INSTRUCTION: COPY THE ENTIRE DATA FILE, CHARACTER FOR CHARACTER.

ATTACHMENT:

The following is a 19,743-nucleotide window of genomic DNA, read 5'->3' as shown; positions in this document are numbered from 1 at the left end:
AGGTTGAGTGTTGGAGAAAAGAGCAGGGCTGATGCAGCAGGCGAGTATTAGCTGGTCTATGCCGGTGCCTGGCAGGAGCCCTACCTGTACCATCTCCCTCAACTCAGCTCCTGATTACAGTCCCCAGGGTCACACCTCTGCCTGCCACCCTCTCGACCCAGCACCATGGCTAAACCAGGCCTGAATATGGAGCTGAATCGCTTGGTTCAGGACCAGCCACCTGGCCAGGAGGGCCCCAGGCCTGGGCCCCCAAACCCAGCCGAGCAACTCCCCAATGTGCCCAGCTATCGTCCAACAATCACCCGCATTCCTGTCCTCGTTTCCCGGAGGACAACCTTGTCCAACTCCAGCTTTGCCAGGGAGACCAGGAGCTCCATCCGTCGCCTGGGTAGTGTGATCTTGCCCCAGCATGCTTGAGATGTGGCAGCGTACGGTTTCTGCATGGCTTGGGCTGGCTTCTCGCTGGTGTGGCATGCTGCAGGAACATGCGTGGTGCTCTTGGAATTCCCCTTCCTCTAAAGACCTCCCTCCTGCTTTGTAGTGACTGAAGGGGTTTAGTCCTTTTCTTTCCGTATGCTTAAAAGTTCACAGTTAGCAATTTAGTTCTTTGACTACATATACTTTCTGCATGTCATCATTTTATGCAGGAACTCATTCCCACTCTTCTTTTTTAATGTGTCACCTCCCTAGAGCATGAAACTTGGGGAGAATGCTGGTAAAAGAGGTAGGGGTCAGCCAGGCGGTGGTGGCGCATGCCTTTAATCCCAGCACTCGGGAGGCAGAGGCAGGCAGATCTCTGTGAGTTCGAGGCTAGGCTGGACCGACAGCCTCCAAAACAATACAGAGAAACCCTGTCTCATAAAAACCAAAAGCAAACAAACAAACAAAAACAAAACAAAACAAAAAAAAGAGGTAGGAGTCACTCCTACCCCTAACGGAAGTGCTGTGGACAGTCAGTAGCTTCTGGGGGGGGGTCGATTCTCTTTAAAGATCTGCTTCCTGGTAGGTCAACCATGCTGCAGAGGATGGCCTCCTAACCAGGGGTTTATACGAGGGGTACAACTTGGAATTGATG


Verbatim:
The following is a 19,743-nucleotide window of genomic DNA, read 5'->3' as shown; positions in this document are numbered from 1 at the left end:
AGGTTGAGTGTTGGAGAAAAGAGCAGGGCTGATGCAGCAGGCGAGTATTAGCTGGTCTATGCCGGTGCCTGGCAGGAGCCCTACCTGTACCATCTCCCTCAACTCAGCTCCTGATTACAGTCCCCAGGGTCACACCTCTGCCTGCCACCCTCTCGACCCAGCACCATGGCTAAACCAGGCCTGAATATGGAGCTGAATCGCTTGGTTCAGGACCAGCCACCTGGCCAGGAGGGCCCCAGGCCTGGGCCCCCAAACCCAGCCGAGCAACTCCCCAATGTGCCCAGCTATCGTCCAACAATCACCCGCATTCCTGTCCTCGTTTCCCGGAGGACAACCTTGTCCAACTCCAGCTTTGCCAGGGAGACCAGGAGCTCCATCCGTCGCCTGGGTAGTGTGATCTTGCCCCAGCATGCTTGAGATGTGGCAGCGTACGGTTTCTGCATGGCTTGGGCTGGCTTCTCGCTGGTGTGGCATGCTGCAGGAACATGCGTGGTGCTCTTGGAATTCCCCTTCCTCTAAAGACCTCCCTCCTGCTTTGTAGTGACTGAAGGGGTTTAGTCCTTTTCTTTCCGTATGCTTAAAAGTTCACAGTTAGCAATTTAGTTCTTTGACTACATATACTTTCTGCATGTCATCATTTTATGCAGGAACTCATTCCCACTCTTCTTTTTTAATGTGTCACCTCCCTAGAGCATGAAACTTGGGGAGAATGCTGGTAAAAGAGGTAGGGGTCAGCCAGGCGGTGGTGGCGCATGCCTTTAATCCCAGCACTCGGGAGGCAGAGGCAGGCAGATCTCTGTGAGTTCGAGGCTAGGCTGGACCGACAGCCTCCAAAACAATACAGAGAAACCCTGTCTCATAAAAACCAAAAGCAAACAAACAAACAAAAACAAAACAAAACAAAAAAAAGAGGTAGGAGTCACTCCTACCCCTAACGGAAGTGCTGTGGACAGTCAGTAGCTTCTGGGGGGGGGTCGATTCTCTTTAAAGATCTGCTTCCTGGTAGGTCAACCATGCTGCAGAGGATGGCCTCCTAACCAGGGGTTTATACGAGGGGTACAACTTGGAATTGATG